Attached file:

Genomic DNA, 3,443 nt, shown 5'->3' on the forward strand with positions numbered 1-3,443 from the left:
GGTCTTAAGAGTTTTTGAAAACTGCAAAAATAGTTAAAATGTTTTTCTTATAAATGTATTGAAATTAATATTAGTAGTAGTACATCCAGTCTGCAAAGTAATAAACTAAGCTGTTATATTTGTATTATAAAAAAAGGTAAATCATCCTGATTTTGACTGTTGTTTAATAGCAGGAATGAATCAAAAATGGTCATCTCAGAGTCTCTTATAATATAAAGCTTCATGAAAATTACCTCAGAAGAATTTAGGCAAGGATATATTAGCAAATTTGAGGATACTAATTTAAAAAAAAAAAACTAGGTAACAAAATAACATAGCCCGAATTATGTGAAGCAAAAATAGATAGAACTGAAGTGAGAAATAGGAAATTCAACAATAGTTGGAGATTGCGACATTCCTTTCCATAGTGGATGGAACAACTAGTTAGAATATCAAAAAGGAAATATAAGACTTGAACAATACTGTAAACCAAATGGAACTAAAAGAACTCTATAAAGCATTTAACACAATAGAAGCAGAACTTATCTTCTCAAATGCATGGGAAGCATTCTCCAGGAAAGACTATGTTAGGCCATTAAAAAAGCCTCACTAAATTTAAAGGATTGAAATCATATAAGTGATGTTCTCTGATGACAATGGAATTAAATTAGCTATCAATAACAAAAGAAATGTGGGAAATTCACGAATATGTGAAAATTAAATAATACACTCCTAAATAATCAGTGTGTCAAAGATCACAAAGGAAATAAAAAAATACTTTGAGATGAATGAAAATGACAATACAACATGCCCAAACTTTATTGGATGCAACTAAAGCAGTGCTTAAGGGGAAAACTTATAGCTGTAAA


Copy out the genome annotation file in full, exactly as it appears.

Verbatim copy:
Genomic DNA, 3,443 nt, shown 5'->3' on the forward strand with positions numbered 1-3,443 from the left:
GGTCTTAAGAGTTTTTGAAAACTGCAAAAATAGTTAAAATGTTTTTCTTATAAATGTATTGAAATTAATATTAGTAGTAGTACATCCAGTCTGCAAAGTAATAAACTAAGCTGTTATATTTGTATTATAAAAAAAGGTAAATCATCCTGATTTTGACTGTTGTTTAATAGCAGGAATGAATCAAAAATGGTCATCTCAGAGTCTCTTATAATATAAAGCTTCATGAAAATTACCTCAGAAGAATTTAGGCAAGGATATATTAGCAAATTTGAGGATACTAATTTAAAAAAAAAAAACTAGGTAACAAAATAACATAGCCCGAATTATGTGAAGCAAAAATAGATAGAACTGAAGTGAGAAATAGGAAATTCAACAATAGTTGGAGATTGCGACATTCCTTTCCATAGTGGATGGAACAACTAGTTAGAATATCAAAAAGGAAATATAAGACTTGAACAATACTGTAAACCAAATGGAACTAAAAGAACTCTATAAAGCATTTAACACAATAGAAGCAGAACTTATCTTCTCAAATGCATGGGAAGCATTCTCCAGGAAAGACTATGTTAGGCCATTAAAAAAGCCTCACTAAATTTAAAGGATTGAAATCATATAAGTGATGTTCTCTGATGACAATGGAATTAAATTAGCTATCAATAACAAAAGAAATGTGGGAAATTCACGAATATGTGAAAATTAAATAATACACTCCTAAATAATCAGTGTGTCAAAGATCACAAAGGAAATAAAAAAATACTTTGAGATGAATGAAAATGACAATACAACATGCCCAAACTTTATTGGATGCAACTAAAGCAGTGCTTAAGGGGAAAACTTATAGCTGTAAA